I wrote letters to the editor of the Coos County Democrat, talked and lobbied about the problem for two years, and each year entered an article in the town warrant prohibiting barrel-burning. Both times the article was voted down by residents who contended that they were being deprived of their freedom to do what they wanted with their trash. But the battle was eventually won on a larger scale. With the help of our local representatives to the state legislature and a couple of state agencies, a bill was passed that made barrel-burning illegal throughout the state.

There were several aspects of the country pathologist's job that I hadn't known about. The first was forensic pathology. I did autopsies on victims of plane crashes, avalanches, auto accidents, drownings, murders, and suicides.

My public health activities also extended to the schools. In the early 1960s, long before smoking became a national cause, the director of the Littleton YMCA, Gene Clark, joined me in a pro bono program of smoking education. We concluded that we weren't likely to have much impact on the smoking habits of adults, so we targeted the schools. Initially we talked to assemblies of high school students— Gene about the impact of smoking on their ability to excel in sports and me about the medical effects of smoking, illustrated with color slides of smoke-stained lungs and atherosclerotic arteries. But feedback from teachers and our own observations of the teenagers' cynicism led us to concentrate our efforts on the elementary level. Over a period of seven or eight years, Gene and I made annual presentations to grade schools from Woodsville to Colebrook. The children were impressed and invariably asked many questions. We found that the younger students were far more impressionable and almost always took the message home. Many had parents, aunts, uncles, or grandparents who smoked and suffered from the diseases we talked about. Teachers reported that parents often called up to say their children had come home and tearfully implored them to stop smoking. One never knows the ultimate effect such a program has in a community, but I felt it was time well spent.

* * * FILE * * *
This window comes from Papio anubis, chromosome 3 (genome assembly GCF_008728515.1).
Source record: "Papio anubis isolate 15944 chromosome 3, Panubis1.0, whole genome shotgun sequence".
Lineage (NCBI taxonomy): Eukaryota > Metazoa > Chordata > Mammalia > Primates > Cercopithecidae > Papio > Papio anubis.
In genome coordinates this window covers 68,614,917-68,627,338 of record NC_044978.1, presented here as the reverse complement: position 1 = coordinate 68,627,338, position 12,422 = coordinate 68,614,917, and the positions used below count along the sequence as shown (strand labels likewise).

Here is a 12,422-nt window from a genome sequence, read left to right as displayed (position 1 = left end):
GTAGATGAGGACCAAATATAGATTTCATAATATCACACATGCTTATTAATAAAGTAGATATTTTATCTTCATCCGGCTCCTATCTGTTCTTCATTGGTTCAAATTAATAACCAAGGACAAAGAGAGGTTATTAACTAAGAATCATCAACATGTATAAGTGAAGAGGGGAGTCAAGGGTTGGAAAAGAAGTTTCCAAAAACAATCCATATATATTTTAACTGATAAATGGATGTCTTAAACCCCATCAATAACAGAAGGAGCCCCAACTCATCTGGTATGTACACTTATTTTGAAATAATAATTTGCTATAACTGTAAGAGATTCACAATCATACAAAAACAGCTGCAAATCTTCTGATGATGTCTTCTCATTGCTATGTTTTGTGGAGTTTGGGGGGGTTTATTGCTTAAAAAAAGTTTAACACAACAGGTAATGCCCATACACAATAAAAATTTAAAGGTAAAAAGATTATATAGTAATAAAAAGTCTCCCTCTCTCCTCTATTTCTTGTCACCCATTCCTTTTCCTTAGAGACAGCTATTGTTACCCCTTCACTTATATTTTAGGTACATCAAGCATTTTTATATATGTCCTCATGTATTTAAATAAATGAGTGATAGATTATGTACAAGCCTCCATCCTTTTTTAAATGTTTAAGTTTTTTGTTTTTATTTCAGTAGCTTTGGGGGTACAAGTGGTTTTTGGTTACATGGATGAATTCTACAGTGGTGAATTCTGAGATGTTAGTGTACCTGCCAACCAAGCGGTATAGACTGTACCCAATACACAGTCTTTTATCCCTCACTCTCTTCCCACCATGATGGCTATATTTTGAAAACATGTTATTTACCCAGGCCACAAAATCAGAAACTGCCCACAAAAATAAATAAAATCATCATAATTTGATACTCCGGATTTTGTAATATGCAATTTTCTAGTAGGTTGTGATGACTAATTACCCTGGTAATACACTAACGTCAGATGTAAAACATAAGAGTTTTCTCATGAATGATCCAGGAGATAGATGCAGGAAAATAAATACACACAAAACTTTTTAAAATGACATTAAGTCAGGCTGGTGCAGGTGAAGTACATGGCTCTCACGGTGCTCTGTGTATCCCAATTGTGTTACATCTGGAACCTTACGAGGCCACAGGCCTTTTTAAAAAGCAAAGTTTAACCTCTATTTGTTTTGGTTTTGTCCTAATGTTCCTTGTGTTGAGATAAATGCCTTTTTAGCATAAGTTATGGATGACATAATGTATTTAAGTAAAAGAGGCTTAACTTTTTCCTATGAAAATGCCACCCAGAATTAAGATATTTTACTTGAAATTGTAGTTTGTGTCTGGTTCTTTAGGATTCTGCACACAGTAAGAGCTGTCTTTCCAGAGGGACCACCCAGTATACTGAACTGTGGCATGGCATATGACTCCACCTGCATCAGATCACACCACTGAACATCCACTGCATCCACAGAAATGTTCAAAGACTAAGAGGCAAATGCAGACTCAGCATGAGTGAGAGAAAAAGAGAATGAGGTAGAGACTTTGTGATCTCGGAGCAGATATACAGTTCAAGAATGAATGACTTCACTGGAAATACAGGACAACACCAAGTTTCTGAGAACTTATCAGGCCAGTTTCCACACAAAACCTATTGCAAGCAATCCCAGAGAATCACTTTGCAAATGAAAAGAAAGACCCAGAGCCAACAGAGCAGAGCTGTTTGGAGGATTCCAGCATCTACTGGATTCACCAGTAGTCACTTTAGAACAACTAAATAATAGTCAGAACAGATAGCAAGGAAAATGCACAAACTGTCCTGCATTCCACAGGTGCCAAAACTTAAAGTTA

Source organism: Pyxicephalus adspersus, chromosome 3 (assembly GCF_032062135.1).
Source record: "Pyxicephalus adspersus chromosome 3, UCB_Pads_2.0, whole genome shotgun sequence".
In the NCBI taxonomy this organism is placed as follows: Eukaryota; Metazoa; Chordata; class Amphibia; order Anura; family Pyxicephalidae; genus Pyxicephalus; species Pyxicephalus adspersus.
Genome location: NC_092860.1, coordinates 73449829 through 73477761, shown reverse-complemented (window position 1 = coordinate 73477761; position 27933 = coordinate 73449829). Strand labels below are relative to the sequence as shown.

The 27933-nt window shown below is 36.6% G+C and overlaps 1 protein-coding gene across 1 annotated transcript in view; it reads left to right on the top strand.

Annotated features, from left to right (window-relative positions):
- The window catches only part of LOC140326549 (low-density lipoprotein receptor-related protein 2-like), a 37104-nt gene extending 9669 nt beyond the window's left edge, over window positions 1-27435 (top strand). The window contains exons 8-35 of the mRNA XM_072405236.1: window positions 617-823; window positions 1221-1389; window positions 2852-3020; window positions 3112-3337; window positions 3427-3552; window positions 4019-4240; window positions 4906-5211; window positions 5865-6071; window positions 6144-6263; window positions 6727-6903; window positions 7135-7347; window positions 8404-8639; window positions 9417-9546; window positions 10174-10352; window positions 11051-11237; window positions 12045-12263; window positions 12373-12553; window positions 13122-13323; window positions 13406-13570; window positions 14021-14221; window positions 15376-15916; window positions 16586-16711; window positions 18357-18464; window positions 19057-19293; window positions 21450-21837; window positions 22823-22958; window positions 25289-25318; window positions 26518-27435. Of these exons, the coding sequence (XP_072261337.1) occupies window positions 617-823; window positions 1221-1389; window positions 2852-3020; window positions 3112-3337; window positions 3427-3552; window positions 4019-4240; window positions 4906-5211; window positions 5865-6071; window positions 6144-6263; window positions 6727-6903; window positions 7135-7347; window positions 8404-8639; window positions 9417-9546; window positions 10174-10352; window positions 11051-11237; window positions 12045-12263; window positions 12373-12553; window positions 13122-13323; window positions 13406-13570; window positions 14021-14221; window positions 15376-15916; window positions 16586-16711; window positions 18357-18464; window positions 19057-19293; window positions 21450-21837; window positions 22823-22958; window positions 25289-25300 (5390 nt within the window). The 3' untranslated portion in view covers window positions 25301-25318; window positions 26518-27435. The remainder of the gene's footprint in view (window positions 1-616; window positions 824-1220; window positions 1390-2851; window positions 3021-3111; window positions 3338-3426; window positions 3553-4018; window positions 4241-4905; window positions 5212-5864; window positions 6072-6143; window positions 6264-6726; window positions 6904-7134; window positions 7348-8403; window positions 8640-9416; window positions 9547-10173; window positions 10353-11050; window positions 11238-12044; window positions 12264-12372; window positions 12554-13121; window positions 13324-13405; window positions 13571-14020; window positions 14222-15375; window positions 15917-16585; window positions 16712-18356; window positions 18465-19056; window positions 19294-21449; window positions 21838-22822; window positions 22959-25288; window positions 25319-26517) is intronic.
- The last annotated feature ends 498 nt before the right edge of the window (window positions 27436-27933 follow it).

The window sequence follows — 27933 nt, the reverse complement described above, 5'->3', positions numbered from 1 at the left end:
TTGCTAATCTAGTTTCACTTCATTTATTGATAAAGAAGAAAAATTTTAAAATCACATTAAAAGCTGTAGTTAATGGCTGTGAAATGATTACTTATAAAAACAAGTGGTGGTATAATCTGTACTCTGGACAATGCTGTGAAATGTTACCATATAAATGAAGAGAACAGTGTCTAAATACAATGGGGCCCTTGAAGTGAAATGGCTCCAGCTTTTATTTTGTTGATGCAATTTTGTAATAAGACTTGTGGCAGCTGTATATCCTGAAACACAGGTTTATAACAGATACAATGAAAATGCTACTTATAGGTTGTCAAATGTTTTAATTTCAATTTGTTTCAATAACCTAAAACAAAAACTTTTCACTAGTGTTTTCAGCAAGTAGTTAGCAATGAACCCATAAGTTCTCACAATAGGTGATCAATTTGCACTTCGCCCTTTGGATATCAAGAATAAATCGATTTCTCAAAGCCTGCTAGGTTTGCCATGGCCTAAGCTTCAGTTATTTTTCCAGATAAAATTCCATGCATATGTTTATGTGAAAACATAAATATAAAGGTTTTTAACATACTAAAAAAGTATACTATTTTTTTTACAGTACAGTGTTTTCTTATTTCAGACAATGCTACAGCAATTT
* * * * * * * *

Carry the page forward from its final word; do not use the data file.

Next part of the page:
There can also be an intellectual aspect to even a backwoods practice. Over the years, I published a textbook on clinical pathology as well as papers on a variety of subjects, including waterborne giardiasis, a rare case of Dirofilaria tenuis, the need for experiments in medical education, the importance of routine admission lab tests in small hospitals, a natural experiment in influenza immunization, and the introduction of Systeme Internationale units in a clinical laboratory. Most of these were single-author papers and none were done with benefit of a grant.

In the last 10 years before I retired, I served the three community hospitals in Coos County: Weeks Memorial, Upper Connecticut Valley, and Androscoggin Valley. I logged up to 35,000 miles a year on the road. Over the years, I had residents from Dartmouth or the University of Vermont spend a week or a month living in my home and shadowing me in my practice. Throughout my career, I was able to participate in Dartmouth Medical School┼fs teaching programs and to maintain adjunct faculty status. I also encouraged Dartmouth-Hitchcock specialists to travel north to offer educational programs for local practitioners.

Several years before I retired, I turned my practice over to the Hitchcock Clinic. I was employed as a member of the Clinic until the afternoon in 1998 when I placed the cover over my trusty microscope and signed my last lab report, bringing to a close the career of a North Country pioneer in pathology.

Christie was the first specialist in pathology to practice in the North Country of New Hampshire and Vermont. He did his internship (in 1951-52) and a fellowship in pathology (from 1955 to 1957) at Dartmouth and for many years was an adjunct professor of pathology at DMS. He earned his M.D. at the State University of New York College of Medicine in New York City.